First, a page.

Texts: U.S. Rep. Chip Roy pushed Trump White House to overturn election, then backpedaled

“We need ammo. We need fraud examples. We need it this weekend,” Roy texted, according to a CNN report.

U.S. Rep. Chip Roy speaks at a press event last year. - Twitter / @RepChipRoy
Twitter / @RepChipRoy
U.S. Rep. Chip Roy speaks at a press event last year.
U.S. Rep. Chip Roy, whose district includes San Antonio, was one two Trump allies who in a string of text messages leading up to the Jan. 6 Capitol attack first encouraged the White House's bid to overturn the 2020 election then warned against it, according to a new CNN report.

CNN's story, based on messages obtained by the House select committee examining the insurrection, examines texts sent by Roy and U.S. Sen. Mike Lee of Utah, both Republicans, to then-White House chief of staff Mark Meadows.

"The text exchanges show that both members of Congress initially supported legal challenges to the election but ultimately came to sour on the effort and the tactics deployed by Trump and his team," CNN reports.

“We’re driving a stake in the heart of the federal republic,” Roy said in a Jan. 1 text to Meadows. According to CNN, the text was first released by the select committee but it hasn't been reported until now that Roy was its author.

That dire warning is a turnaround from a Nov. 7 communication with Meadows, in which Roy appeared to encourage the White House to throttle ahead with claims the election was a sham. “We need ammo. We need fraud examples. We need it this weekend,” Roy texted, according to CNN.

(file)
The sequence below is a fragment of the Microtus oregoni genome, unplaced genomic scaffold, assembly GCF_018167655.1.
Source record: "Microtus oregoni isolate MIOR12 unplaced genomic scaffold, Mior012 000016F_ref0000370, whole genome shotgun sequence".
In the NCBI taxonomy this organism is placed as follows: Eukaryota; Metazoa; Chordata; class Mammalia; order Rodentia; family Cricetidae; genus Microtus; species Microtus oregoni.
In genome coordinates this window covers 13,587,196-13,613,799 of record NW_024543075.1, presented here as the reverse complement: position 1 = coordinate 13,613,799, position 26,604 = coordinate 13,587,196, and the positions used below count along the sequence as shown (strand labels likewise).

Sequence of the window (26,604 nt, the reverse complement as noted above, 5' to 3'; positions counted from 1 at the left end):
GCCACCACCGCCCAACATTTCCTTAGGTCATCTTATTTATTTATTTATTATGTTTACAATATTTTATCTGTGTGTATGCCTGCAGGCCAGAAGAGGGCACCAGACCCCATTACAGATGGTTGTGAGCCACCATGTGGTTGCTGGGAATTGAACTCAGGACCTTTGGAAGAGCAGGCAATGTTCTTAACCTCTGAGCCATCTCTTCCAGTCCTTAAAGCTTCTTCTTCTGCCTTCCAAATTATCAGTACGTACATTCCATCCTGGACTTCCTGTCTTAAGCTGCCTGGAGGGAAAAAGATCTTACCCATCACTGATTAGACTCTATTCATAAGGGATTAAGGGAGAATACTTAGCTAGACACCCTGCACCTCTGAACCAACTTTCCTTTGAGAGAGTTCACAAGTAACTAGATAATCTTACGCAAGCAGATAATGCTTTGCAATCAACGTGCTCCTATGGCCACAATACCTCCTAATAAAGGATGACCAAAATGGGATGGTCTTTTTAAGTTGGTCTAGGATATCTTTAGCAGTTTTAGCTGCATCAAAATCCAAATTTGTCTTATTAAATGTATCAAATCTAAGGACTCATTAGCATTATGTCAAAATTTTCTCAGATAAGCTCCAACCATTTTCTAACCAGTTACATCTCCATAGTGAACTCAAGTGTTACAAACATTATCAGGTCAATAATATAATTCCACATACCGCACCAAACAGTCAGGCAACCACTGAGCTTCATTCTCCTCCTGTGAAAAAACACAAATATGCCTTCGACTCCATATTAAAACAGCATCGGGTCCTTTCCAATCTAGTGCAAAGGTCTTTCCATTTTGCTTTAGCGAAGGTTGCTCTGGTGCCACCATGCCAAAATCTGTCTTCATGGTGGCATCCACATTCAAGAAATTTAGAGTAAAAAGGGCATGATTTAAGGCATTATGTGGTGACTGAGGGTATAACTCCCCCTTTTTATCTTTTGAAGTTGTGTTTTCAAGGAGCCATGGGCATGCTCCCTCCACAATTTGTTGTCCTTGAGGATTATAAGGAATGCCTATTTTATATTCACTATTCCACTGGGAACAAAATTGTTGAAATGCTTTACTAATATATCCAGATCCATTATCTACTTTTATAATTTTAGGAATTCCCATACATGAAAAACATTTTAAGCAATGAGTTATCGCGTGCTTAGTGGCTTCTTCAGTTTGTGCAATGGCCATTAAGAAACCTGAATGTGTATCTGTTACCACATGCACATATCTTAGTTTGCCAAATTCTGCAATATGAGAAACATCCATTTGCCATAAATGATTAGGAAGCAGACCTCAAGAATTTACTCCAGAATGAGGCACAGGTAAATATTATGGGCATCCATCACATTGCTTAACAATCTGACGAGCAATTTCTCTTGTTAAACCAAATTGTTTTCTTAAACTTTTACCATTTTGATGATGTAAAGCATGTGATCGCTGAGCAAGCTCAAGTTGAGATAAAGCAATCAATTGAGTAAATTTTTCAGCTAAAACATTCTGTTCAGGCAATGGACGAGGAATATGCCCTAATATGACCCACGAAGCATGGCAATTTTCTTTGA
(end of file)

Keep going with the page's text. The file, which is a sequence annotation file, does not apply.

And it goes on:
Lee's text messages cited by CNN show a similar about-face on the legal challenges to Biden's legitimate victory in the election.

Among the other revealing texts unearthed by CNN:
  • Following the Jan. 6 insurrection, Roy texted Meadows, "This is a shitshow. Fix this now."
  • While coaching Meadows on legal strategy, Roy bagged on Rudy Giuliani from Trump's team, saying, “Frigging rudy [sic] needs to hush.”
  • The congressman on Dec. 31 appeared to fully back away from Trump's bid to overturn the election results: "If we substitute the will of states through electors with a vote by congress every 4 years… we have destroyed the electoral college… Respectfully.”
A spokesman for Roy's office told CNN the text messages “speak for themselves.” A Lee spokesman said the senator has been "fully transparent" about his take on the election.

Both Roy and Lee voted to certify the electoral results in favor of Biden after the Jan. 6 attack. However, more than 100 Republicans in the House and Senate didn't. U.S. Sen. Ted Cruz of Texas was among those.

Correction: This piece originally misidentified how U.S. Rep. Tony Gonzales voted on certifying the election.

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Sanford Nowlin

Sanford Nowlin is editor-in-chief of the San Antonio Current.

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